“It Won’t Happen Against Australia”, Sunil Gavaskar Criticises England’s Bazball In Ashes 2023

Sunil Gavaskar Criticises England’s Bazball In Ashes 2023: Sunil Gavaskar, the revered former Indian captain, has been vocal in his criticism of England’s Bazball approach in the ongoing Ashes 2023. The English team suffered heavy defeats in the first two matches against a formidable Australian side. Gavaskar shared his observations following Australia’s victories by two wickets and 43 runs respectively, emphasizing that a T20 style approach can’t triumph over a top-notch Australian bowling lineup featuring cricket stalwarts like Pat Cummins, Mitchell Starc, Josh Hazlewood, and Nathan Lyon.

In his column for Mid-Day, Gavaskar shed light on his perspective. He stated, “As for Bazball, forget it. It happened against lesser-quality bowling, but against a top-class Australian attack it’s back to good old grinding batting and not T20 shots. Test cricket is, after all, Test cricket.” Essentially, the cricket icon was asserting that the demands of Test cricket are far different from those of a T20 match, and England’s aggressive approach was misplaced.

Furthermore, Gavaskar praised the Australian team for swiftly identifying the flaws in England’s Bazball strategy. He complimented the Australian fast bowlers for their tactical adaptation, capitalizing on short deliveries to unsettle the English batters, despite playing in away conditions. He elaborated, “While the Australian attack was certainly taken by surprise at the approach of the England batters in the first Test match, they quickly regathered themselves and realized that this Bazball approach couldn’t succeed against their attack consistently.”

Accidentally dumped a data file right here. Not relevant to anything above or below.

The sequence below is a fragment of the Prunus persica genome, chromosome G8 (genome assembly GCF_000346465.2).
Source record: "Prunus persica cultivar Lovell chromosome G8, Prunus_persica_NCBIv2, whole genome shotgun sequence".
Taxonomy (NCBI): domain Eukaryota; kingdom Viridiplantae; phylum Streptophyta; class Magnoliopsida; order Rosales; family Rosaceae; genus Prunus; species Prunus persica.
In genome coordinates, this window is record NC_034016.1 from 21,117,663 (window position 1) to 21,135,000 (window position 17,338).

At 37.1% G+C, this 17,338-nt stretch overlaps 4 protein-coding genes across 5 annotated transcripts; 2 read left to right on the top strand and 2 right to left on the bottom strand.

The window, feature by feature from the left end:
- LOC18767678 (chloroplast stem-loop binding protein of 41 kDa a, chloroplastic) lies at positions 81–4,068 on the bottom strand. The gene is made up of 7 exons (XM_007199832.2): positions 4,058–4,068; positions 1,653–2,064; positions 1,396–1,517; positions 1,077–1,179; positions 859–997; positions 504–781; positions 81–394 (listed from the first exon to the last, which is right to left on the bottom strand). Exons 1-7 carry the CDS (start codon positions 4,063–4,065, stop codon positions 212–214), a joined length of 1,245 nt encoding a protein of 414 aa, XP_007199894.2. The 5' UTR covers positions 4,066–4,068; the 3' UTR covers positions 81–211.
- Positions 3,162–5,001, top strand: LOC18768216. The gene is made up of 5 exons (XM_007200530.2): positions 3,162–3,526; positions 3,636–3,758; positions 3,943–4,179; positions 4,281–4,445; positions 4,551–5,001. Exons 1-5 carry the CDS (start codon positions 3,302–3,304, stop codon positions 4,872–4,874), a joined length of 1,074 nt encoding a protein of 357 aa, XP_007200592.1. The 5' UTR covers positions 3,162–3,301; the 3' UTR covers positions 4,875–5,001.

Sunil Gavaskar takes a dig at England’s Bazball In Ashes 2023

Delving deeper into his analysis, Gavaskar argued that Australia’s swift adjustment in bowling strategy caught England off guard. The Australian bowlers started aiming shorter, focusing on the batsman’s ribcage and helmet, a move that the English batters struggled to cope with. As a result, Australia dominated the first two Test matches with relative ease. Gavaskar noted, “They also learned that bowling short to the English batters was going to get them wickets rather than the pitched-up deliveries which the batters were prepared for. Suddenly, with having to play the ball around their ribcage and helmets, the English batsmen found they couldn’t quite cope with it and so Australia went two up without too much trouble.”

In sum, Gavaskar’s critique serves as a stark reminder that the finesse and endurance demanded by Test cricket cannot be replaced by the aggressiveness associated with T20 style of play. This lesson rings true, especially when facing a robust and tactically astute bowling lineup like Australia’s. As the series progresses, it will be interesting to see how England adapts to counter these challenges.

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